“That will give the optimal cost for the investment they’ve made,” Johnson said. “Then, they’ll utilize the cloud for the peaks and the unexpected surprises that come along in the course of a project. They’ll pay for that compute as they go, because it will be unpredictable, and that will allow them to do something they’ve never had the ability to do, which is trade off project time for expense dollars.”
For the stakeholders on the IT side, this starts with the TCO argument. “Once the TCO is completed, then you’ve got a good feel for where you stand relative to the cost of the cloud,” he said. “But then you also need to do an ROI analysis, because the investment to incrementally do some of the workload in the cloud can have a pretty high return in terms of financial benefit. But it’s not just the expense benefit, which is easier for companies to point to. It’s really that intangible of how much more valuable it was to get the product completed two months earlier, vetted for whatever sales cycle it is. Whether it’s a holiday intercept, or a back to school, that’s the part that requires some strategic thought. How do you go to your TCO and then add on to that an ROI, and ask if you really do need to invest? It’s not that it’s going to be a balloon squeeze of one type of cost to the other. You need to add a little more air in the balloon to get the bigger scale. Cost is always easier to model to the right number of decimal points, versus projections on revenue benefit or the value of being able to have performed more verification on a chip. You’ll never know that you actually eliminated what would have been a really expensive error because you didn’t ever experience it. You never have the hard data to say, ‘See, spending that extra $100,000 worked out because it saved us $20 million.'”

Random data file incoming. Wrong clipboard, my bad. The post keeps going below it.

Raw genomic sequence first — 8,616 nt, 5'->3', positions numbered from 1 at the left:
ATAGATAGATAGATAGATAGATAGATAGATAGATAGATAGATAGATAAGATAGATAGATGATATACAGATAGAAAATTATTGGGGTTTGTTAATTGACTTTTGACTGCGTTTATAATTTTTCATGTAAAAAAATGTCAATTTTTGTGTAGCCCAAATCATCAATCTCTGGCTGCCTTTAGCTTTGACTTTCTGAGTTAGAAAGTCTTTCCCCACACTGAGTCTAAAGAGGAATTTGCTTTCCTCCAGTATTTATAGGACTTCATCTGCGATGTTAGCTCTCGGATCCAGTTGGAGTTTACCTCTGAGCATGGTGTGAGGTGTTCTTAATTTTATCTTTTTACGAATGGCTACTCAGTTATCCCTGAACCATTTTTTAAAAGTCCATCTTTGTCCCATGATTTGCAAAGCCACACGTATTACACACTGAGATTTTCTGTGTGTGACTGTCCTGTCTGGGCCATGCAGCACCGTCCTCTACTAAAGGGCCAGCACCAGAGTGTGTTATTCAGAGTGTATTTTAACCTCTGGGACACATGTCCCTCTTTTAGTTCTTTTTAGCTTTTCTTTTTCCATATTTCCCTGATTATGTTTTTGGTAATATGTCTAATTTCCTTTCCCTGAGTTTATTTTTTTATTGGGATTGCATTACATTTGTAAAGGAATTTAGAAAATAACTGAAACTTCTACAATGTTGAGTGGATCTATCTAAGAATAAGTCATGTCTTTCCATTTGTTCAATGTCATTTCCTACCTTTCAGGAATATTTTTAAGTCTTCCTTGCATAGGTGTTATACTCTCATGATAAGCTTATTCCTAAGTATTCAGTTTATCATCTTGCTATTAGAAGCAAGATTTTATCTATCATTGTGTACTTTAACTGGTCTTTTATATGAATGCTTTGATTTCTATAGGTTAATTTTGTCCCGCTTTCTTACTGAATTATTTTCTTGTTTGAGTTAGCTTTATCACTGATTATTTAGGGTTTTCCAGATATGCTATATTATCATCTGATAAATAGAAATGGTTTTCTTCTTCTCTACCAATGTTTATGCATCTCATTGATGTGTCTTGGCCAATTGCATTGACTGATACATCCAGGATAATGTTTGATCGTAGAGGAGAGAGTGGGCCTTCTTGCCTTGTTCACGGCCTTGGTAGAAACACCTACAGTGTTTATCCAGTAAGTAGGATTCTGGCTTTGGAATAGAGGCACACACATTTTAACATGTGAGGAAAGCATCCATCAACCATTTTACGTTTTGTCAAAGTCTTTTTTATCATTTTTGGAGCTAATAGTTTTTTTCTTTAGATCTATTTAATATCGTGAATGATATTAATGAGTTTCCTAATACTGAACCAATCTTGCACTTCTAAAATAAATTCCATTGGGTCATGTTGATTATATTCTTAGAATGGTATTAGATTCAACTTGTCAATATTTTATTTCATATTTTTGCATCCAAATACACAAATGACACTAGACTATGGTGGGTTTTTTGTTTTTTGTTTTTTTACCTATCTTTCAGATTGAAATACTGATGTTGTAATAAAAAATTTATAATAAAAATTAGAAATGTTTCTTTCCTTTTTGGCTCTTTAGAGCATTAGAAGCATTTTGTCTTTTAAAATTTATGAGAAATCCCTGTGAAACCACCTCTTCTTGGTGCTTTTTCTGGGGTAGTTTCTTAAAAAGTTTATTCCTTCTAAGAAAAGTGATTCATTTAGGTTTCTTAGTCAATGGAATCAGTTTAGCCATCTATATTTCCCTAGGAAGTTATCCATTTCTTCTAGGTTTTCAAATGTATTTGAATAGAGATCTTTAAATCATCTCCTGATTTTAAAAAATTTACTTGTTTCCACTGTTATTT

When to revisit the on-prem versus cloud decisionA good time to revisit the cloud vs. on-premises analysis is after resources are fully depreciated, because the cloud offerings are improving. Over the next three to five years, Mehndiratta believes cloud providers will sweeten the offering for large and midsize customers through dedicated high-performance computing applications optimized for storage, compute, access, business models, and location. That, in turn, will shrink the delta between on-prem and cloud.
At the same time, there might still be two or three companies that are so big that they run their own private clouds, Mehndiratta said. “But for medium to large semiconductor systems companies, if you look to those core companies that are ASIC houses, analog, RF specialists, even platform companies, they are headed toward a 50/50 model, and asking, ‘When the hardware gets depreciated, do I look at cloud as a fully supplement capacity because I’m going to have to buy new hardware anyway?’ It’s not just the economics of the per-core mainstream machines. It’s also access to the latest and greatest hardware. ‘I don’t have to buy them. I can get access but for slots of time.’”